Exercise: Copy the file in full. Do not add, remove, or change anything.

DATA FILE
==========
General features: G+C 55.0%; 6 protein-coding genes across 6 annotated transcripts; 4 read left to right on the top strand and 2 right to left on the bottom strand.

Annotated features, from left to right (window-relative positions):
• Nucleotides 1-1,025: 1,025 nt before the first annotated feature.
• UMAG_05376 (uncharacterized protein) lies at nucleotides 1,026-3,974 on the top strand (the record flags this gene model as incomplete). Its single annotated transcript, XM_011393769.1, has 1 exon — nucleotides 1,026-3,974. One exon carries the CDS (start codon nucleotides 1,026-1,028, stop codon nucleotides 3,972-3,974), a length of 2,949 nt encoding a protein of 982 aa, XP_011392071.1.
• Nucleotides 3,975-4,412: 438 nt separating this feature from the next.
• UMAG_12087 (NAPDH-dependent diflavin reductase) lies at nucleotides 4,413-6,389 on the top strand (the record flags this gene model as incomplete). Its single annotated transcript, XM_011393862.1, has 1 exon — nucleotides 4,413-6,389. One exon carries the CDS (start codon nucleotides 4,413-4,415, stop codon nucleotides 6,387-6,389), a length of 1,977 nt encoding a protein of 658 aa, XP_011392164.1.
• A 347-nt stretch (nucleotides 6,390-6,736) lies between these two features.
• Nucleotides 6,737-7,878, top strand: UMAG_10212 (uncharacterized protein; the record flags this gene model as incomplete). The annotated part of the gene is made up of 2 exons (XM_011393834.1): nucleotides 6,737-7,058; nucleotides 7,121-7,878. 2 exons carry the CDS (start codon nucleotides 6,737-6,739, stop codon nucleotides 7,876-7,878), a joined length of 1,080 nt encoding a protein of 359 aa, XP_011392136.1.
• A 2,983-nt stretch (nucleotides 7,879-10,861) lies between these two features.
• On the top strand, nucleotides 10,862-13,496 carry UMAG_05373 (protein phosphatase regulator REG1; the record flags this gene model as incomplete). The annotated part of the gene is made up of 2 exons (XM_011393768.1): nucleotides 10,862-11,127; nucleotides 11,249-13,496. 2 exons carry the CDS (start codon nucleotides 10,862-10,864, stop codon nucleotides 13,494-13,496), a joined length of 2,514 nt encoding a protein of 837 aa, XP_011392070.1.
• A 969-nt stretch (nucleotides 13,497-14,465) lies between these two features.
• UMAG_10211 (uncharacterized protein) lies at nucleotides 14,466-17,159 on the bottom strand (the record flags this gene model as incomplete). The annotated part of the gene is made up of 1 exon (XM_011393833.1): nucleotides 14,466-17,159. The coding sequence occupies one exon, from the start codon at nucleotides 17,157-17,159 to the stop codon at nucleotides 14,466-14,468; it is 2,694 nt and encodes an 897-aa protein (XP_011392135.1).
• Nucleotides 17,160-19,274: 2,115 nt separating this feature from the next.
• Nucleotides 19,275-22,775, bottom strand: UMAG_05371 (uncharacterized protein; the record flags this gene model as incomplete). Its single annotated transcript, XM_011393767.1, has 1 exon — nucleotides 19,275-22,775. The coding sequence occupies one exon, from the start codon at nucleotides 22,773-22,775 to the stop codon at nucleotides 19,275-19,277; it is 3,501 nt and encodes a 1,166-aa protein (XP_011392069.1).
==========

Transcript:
General features: G+C 55.0%; 6 protein-coding genes across 6 annotated transcripts; 4 read left to right on the top strand and 2 right to left on the bottom strand.

Annotated features, from left to right (window-relative positions):
• Nucleotides 1-1,025: 1,025 nt before the first annotated feature.
• UMAG_05376 (uncharacterized protein) lies at nucleotides 1,026-3,974 on the top strand (the record flags this gene model as incomplete). Its single annotated transcript, XM_011393769.1, has 1 exon — nucleotides 1,026-3,974. One exon carries the CDS (start codon nucleotides 1,026-1,028, stop codon nucleotides 3,972-3,974), a length of 2,949 nt encoding a protein of 982 aa, XP_011392071.1.
• Nucleotides 3,975-4,412: 438 nt separating this feature from the next.
• UMAG_12087 (NAPDH-dependent diflavin reductase) lies at nucleotides 4,413-6,389 on the top strand (the record flags this gene model as incomplete). Its single annotated transcript, XM_011393862.1, has 1 exon — nucleotides 4,413-6,389. One exon carries the CDS (start codon nucleotides 4,413-4,415, stop codon nucleotides 6,387-6,389), a length of 1,977 nt encoding a protein of 658 aa, XP_011392164.1.
• A 347-nt stretch (nucleotides 6,390-6,736) lies between these two features.
• Nucleotides 6,737-7,878, top strand: UMAG_10212 (uncharacterized protein; the record flags this gene model as incomplete). The annotated part of the gene is made up of 2 exons (XM_011393834.1): nucleotides 6,737-7,058; nucleotides 7,121-7,878. 2 exons carry the CDS (start codon nucleotides 6,737-6,739, stop codon nucleotides 7,876-7,878), a joined length of 1,080 nt encoding a protein of 359 aa, XP_011392136.1.
• A 2,983-nt stretch (nucleotides 7,879-10,861) lies between these two features.
• On the top strand, nucleotides 10,862-13,496 carry UMAG_05373 (protein phosphatase regulator REG1; the record flags this gene model as incomplete). The annotated part of the gene is made up of 2 exons (XM_011393768.1): nucleotides 10,862-11,127; nucleotides 11,249-13,496. 2 exons carry the CDS (start codon nucleotides 10,862-10,864, stop codon nucleotides 13,494-13,496), a joined length of 2,514 nt encoding a protein of 837 aa, XP_011392070.1.
• A 969-nt stretch (nucleotides 13,497-14,465) lies between these two features.
• UMAG_10211 (uncharacterized protein) lies at nucleotides 14,466-17,159 on the bottom strand (the record flags this gene model as incomplete). The annotated part of the gene is made up of 1 exon (XM_011393833.1): nucleotides 14,466-17,159. The coding sequence occupies one exon, from the start codon at nucleotides 17,157-17,159 to the stop codon at nucleotides 14,466-14,468; it is 2,694 nt and encodes an 897-aa protein (XP_011392135.1).
• Nucleotides 17,160-19,274: 2,115 nt separating this feature from the next.
• Nucleotides 19,275-22,775, bottom strand: UMAG_05371 (uncharacterized protein; the record flags this gene model as incomplete). Its single annotated transcript, XM_011393767.1, has 1 exon — nucleotides 19,275-22,775. The coding sequence occupies one exon, from the start codon at nucleotides 22,773-22,775 to the stop codon at nucleotides 19,275-19,277; it is 3,501 nt and encodes a 1,166-aa protein (XP_011392069.1).